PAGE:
In the first TV debate in the British election campaign, Prime Minister Boris Johnson (Conservative) and opposition leader Jeremy Corbyn (Labor) blamed each other for false election promises. Johnson repeatedly attacked his adversary in the debate over his promise of a second Brexit referendum. "Will you promote the whereabouts or resignation?" Asked the Prime Minister.
He tried to put Corbyn in a vulnerable place: while the Labor Party wants to put the Brits in a referendum within six months, they have to choose between a Brexit with close ties to the EU and the whereabouts. But party leader Corbyn has not spoken out for one of the possibilities, which has earned him much criticism within the party so far.
Brexit theme dominates debate
Corbyn, on the other hand, accused the prime minister of sacrificing the National Health Service NHS to a trade agreement with the United States. He described the Prime Minister's plan to leave the EU with his post-negotiated agreement as of January 31, 2020, and to compensate for this with a contract with the US, as "nonsense". Johnson will need "at least seven years" to negotiate an agreement with the US.
In the run-up to the Brexit referendum three years ago, supporters, including Johnson, had been campaigning for Britain to award funds that would go to the EU if it quit the NHS. However, the numbers that have been mentioned were greatly exaggerated, while a government paper in a disorderly Brexit had short-term strong disadvantages, among others, for the health sector.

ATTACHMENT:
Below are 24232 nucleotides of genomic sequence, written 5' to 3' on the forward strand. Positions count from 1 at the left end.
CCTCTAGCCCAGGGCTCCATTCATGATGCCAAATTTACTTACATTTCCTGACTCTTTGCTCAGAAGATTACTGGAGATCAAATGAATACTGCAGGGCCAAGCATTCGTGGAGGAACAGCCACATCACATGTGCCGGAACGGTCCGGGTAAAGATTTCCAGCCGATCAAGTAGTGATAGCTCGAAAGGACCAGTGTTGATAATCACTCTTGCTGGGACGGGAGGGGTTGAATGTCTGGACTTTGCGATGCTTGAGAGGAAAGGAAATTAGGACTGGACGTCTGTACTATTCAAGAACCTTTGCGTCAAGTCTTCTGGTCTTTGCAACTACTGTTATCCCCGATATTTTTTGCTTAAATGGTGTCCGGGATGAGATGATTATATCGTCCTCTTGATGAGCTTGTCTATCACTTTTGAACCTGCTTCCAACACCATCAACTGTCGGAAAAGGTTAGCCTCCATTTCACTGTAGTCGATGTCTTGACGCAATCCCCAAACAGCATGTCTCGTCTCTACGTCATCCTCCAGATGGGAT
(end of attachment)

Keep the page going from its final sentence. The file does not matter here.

Conservatives far ahead of Labor
Even before the duel dominated the Brexit theme Johnson's election campaign. The PM accused the opposition of blocking Brexit, which the government had to "pull through". After that, the government would push "plans for the whole country" - while Corbyn could only offer the sandwiches "shudder and delay". Labor, however, had focused on the employment and social policies of the Prime Minister. "We know whose side Boris Johnson stands on the side of billionaires, bankers and big business people," said Corbyn's deputy John McDonnell.
For the new elections on December 12, the British House of Commons voted at the end of October at the behest of the Prime Minister. Johnson hopes for a government majority, which he does not have after the departure of critical members of the Conservative Group. According to polls, he has good chances for this: The conservative Tories see 45 percent of the polls far ahead of Labor with 27 percent. Another direct clash between Corbyn and Johnson will be on December 6 in a second TV duel.